In his reputation establishing 2000 book, Essays on the Great Depression, Dr. Bernanke argues that “some borrowers (especially households, farmers and small firms) found credit to be expensive and difficult to obtain. The effects of this credit squeeze on aggregate demand helped convert the severe, but not unprecedented downturn of 1929-30 into a protracted depression.” Interestingly, when QE2 drives up borrowing costs for homeowners and municipalities, thereby restricting credit, the Fed is creating (according to Dr. Bernanke’s book) the exact same circumstance, albeit on a reduced scale, that helped cause the great depression— rather bizarre!
For the past twelve years the Fed’s policy response to economic problems has been to pump more liquidity. These problems included: (1) the failure of Long Term Capital Management in 1998; (2) the high tech bust in 2000; (3) the mild recession that began with a decline in real GDP in the fall of 2000; (4) 9/11; (5) the mild deflation of 2002-3; (6) the market crisis and massive recession and housing implosion of 2007-9, and now, (7) the lack of a private sector, self-sustaining recovery.
The Fed diagnosed each of these events as being caused by insufficient liquidity. Actually, the lack of liquidity was symptomatic of much deeper problems caused by their own previous actions. The liquidity injected during these events led to a series of asset bubbles as the economy utilized the Fed’s largesse to increase aggregate indebtedness to record levels. The liquidity problems arose as the asset bubbles burst when debt extensions could not be repaid and generally became unmanageable. Each succeeding calamity or bust reflected reverberations from prior Fed actions.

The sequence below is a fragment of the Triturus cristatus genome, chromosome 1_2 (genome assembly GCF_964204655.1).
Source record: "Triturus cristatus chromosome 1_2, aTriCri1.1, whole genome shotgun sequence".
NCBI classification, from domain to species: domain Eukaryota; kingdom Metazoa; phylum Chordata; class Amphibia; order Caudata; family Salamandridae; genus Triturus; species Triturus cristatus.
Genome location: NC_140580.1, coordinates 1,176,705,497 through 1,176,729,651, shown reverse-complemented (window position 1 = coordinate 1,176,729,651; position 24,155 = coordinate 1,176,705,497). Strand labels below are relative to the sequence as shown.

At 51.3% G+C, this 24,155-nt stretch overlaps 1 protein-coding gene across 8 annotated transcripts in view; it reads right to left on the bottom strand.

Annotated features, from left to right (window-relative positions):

While governmental directives to Fannie and Freddie to increase home ownership clearly also played a role, the Fed supported this process by providing excessive liquidity to fund the housing bubble as well as other unprecedented forms of leveraging of the U.S. economy. The heavy leveraging and the associated asset bubbles, however, produced only transitory and below trend economic growth. Similarly, like its predecessors, QE2 is designed to cure an overindebtedness problem by creating more debt.
In addition to failing to revive the economy permanently, major unintended consequences have arisen. The LTCM bankruptcy created a $3 billion loss, a very modest amount in view of the sums required by subsequent bailouts. The Fed’s reaction to LTCM served to give market participants a signal that the Fed would backstop those regardless of whether they engaged in or enabled bad behavior. Also, Fed actions have conditioned Wall Street to seek Fed support whenever stock prices come under downward pressure. In fact, the process of leaking out QE2 began in the midst of a stock market sell off.
Well-intentioned actions to promote growth and fine tune the economy by micromanagement have instead produced failure. Although the Fed had little choice in massively supporting financial markets in 2007/8, no Fed intervention would have been a more long-term productive stance in the previous economic events. QE2 is another example of flawed Fed policy operations.”